I depart from the womb of the ferry into the coastal gray of Juneau. My wild lands brain lurches as I come to a string of fast-moving cars. Juneau is my first city since Boise. Around 30K folks live here. I am relieved to pull up to my friend's home hidden away on the mountainside.
Juneau: a thin strip of humanity at the base of major avalanche chutes. Steep mountains rise at the backside. Mountain goats graze high above the house. A Super Wal-Mart sits between La Perla and Auke Bay. Water is everywhere...lakes, streams, cascading falls and ocean. It envelopes me in clouds and falls gently on my skin as mist. I have traveled from 7500 feet in Mancos, Co to sea level; from lands that rarely lose the sun to lands that feel rain 222 days a year.
The first thing (well, almost) my friend does is hand me a pair of new neoprene rubber boots. They are knee high brown with felt liners and bottoms like hiking boots. They're called 'Xtra Tuffs' and Alaskans do everything in these boots 'cept make love. And that's only a guess.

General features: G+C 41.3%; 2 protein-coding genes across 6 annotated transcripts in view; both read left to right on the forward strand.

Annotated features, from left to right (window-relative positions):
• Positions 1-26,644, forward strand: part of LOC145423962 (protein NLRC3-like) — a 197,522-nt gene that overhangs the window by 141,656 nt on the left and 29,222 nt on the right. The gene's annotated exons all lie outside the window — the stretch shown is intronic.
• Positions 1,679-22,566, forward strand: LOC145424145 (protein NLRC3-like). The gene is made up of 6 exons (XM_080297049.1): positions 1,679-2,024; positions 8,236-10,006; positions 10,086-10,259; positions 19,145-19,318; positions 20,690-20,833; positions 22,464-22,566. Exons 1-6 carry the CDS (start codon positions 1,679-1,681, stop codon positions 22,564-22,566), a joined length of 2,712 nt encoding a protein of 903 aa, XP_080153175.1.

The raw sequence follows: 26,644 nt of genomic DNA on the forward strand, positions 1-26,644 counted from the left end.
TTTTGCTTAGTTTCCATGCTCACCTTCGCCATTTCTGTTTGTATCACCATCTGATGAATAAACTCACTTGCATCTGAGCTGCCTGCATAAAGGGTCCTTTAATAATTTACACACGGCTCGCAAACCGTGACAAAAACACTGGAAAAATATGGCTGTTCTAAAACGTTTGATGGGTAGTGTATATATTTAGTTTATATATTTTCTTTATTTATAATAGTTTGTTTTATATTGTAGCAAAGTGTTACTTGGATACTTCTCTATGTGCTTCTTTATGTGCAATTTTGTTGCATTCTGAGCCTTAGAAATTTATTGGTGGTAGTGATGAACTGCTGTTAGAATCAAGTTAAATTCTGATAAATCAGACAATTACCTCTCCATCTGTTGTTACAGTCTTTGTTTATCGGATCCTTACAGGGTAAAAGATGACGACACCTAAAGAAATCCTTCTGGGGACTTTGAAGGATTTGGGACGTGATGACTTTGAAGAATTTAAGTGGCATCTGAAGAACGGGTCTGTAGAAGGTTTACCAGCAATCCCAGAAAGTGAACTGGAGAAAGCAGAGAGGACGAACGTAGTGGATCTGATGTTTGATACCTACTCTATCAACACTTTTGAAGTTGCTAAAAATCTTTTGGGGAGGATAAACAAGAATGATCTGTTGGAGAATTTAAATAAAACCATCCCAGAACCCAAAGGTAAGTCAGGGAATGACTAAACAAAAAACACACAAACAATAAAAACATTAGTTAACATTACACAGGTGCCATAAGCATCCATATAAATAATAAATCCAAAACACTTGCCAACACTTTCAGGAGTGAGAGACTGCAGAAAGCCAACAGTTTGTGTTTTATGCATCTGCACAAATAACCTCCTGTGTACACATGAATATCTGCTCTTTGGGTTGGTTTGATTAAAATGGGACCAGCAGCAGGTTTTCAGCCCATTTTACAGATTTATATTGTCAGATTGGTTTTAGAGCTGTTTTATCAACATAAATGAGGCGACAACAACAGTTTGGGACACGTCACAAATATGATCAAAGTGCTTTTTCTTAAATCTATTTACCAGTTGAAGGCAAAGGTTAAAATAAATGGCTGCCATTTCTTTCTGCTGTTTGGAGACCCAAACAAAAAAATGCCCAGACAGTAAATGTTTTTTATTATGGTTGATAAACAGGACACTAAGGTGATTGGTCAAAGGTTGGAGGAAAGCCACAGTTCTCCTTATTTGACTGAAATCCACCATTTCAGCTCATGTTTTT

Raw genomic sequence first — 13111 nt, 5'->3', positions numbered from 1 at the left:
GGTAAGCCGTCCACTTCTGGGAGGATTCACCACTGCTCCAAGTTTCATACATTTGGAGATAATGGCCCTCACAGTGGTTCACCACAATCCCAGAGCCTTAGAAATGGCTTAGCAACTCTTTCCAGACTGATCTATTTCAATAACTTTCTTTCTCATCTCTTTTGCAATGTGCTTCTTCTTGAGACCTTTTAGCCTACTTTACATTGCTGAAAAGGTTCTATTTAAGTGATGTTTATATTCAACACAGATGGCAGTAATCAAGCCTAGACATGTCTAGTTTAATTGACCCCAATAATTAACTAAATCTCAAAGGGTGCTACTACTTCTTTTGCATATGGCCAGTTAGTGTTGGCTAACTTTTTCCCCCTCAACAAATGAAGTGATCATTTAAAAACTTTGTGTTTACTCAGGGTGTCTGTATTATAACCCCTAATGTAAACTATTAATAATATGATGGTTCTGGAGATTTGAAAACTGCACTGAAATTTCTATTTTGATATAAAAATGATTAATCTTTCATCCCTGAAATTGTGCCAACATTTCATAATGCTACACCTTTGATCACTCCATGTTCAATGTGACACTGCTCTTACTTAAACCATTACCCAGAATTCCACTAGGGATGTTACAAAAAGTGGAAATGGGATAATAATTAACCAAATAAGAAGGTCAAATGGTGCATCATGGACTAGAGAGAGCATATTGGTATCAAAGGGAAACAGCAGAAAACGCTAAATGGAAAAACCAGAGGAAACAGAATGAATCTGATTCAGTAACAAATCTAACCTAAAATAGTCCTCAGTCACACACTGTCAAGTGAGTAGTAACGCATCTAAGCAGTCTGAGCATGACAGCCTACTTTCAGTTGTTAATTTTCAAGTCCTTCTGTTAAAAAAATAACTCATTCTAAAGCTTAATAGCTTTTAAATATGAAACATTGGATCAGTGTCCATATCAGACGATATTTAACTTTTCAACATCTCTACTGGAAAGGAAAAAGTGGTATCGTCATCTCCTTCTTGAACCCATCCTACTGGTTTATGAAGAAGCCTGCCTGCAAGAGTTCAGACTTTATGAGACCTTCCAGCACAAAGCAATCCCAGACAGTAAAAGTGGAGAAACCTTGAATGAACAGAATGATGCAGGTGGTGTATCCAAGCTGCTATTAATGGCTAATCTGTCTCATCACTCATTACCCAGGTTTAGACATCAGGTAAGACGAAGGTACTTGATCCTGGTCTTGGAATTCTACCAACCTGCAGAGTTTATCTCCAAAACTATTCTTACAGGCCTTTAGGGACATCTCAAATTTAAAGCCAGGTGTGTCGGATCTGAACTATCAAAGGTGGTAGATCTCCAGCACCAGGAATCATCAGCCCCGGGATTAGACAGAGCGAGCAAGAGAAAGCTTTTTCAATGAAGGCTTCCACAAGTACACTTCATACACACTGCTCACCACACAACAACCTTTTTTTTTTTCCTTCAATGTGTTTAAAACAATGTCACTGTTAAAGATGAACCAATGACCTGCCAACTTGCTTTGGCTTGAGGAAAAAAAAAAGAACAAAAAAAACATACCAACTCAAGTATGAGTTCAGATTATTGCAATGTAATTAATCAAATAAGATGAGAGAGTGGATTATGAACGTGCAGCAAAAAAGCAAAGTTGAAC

It takes a half day clad in those boots and rain coats for both of us to power wash the mud and squashed bugs off La Perla and the truck. A rain front settles in over the next few days. I ply my host in green chile cheeseburgers and red chile pork stew, my cool, wet weather comfort foods that brand me as a true south westerner. He takes venison from the freezer, slices strips and fries it up in a homemade batter to-die-for. Where did you shoot the deer, I ask, wondering what part of Alaska.
"In the head," he answered.